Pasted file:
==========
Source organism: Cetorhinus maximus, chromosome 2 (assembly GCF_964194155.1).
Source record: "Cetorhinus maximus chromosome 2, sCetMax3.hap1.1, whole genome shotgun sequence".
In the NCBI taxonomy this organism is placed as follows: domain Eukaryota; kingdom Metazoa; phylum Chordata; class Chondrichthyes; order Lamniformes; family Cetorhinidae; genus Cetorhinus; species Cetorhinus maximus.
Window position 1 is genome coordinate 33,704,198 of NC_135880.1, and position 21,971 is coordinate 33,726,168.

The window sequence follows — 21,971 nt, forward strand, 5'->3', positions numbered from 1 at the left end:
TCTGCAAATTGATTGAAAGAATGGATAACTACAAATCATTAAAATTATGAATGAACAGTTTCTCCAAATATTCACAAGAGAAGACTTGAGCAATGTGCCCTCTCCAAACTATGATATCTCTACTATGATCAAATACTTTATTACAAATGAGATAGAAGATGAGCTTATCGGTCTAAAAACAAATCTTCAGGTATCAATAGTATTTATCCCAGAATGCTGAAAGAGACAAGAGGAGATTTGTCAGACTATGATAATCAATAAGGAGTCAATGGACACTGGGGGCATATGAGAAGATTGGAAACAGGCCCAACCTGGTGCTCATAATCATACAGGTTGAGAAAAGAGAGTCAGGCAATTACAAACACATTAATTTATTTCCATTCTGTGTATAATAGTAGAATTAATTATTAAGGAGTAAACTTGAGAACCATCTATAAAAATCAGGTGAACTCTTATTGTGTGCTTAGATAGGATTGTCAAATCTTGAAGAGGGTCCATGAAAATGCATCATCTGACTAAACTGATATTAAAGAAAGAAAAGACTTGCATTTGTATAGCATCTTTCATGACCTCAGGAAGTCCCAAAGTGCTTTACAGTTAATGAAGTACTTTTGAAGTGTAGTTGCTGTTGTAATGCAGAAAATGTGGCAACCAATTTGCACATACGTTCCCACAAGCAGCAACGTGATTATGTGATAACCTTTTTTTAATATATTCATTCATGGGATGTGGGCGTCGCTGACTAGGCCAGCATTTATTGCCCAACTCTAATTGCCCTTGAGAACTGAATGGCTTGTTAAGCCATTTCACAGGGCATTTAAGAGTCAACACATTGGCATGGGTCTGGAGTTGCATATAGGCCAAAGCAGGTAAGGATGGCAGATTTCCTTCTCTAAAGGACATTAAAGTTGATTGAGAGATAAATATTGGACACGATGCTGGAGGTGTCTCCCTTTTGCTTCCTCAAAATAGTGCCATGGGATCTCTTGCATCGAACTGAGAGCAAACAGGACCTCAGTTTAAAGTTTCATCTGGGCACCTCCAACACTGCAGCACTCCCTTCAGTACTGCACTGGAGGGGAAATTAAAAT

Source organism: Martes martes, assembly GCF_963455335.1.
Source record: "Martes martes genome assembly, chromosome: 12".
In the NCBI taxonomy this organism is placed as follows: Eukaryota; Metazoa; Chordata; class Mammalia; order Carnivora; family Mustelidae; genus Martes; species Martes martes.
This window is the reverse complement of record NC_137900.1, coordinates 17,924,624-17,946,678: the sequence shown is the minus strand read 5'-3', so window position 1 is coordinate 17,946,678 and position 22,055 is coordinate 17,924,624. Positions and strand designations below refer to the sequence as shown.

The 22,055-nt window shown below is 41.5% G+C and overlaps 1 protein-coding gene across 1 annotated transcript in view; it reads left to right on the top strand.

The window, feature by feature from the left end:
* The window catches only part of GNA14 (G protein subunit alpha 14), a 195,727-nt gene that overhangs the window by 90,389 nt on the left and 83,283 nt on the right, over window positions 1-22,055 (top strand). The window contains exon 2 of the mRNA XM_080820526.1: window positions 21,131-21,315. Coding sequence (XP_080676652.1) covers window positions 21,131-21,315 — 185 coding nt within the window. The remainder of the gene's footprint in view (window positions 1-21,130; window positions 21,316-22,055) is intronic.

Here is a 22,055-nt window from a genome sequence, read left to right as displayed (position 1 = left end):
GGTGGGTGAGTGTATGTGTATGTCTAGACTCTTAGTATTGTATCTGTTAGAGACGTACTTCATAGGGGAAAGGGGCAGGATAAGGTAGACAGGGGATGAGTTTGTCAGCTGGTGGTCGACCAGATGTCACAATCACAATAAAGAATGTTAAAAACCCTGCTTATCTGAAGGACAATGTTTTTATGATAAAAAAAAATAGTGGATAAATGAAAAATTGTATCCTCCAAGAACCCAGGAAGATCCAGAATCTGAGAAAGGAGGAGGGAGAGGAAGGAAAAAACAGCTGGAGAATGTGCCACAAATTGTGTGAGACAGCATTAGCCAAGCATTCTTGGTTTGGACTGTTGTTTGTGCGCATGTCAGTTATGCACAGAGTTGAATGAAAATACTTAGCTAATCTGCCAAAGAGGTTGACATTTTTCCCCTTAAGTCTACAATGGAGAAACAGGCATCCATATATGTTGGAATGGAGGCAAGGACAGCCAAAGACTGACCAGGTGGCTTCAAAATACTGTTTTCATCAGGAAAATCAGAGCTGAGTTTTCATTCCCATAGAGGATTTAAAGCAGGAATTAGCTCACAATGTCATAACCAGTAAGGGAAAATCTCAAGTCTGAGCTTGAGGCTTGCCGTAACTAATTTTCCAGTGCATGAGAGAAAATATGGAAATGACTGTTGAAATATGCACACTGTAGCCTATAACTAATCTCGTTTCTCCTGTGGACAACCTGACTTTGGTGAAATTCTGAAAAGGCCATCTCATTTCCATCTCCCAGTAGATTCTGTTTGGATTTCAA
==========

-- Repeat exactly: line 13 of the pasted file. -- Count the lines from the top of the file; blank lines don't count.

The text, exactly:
* The window catches only part of GNA14 (G protein subunit alpha 14), a 195,727-nt gene that overhangs the window by 90,389 nt on the left and 83,283 nt on the right, over window positions 1-22,055 (top strand). The window contains exon 2 of the mRNA XM_080820526.1: window positions 21,131-21,315. Coding sequence (XP_080676652.1) covers window positions 21,131-21,315 — 185 coding nt within the window. The remainder of the gene's footprint in view (window positions 1-21,130; window positions 21,316-22,055) is intronic.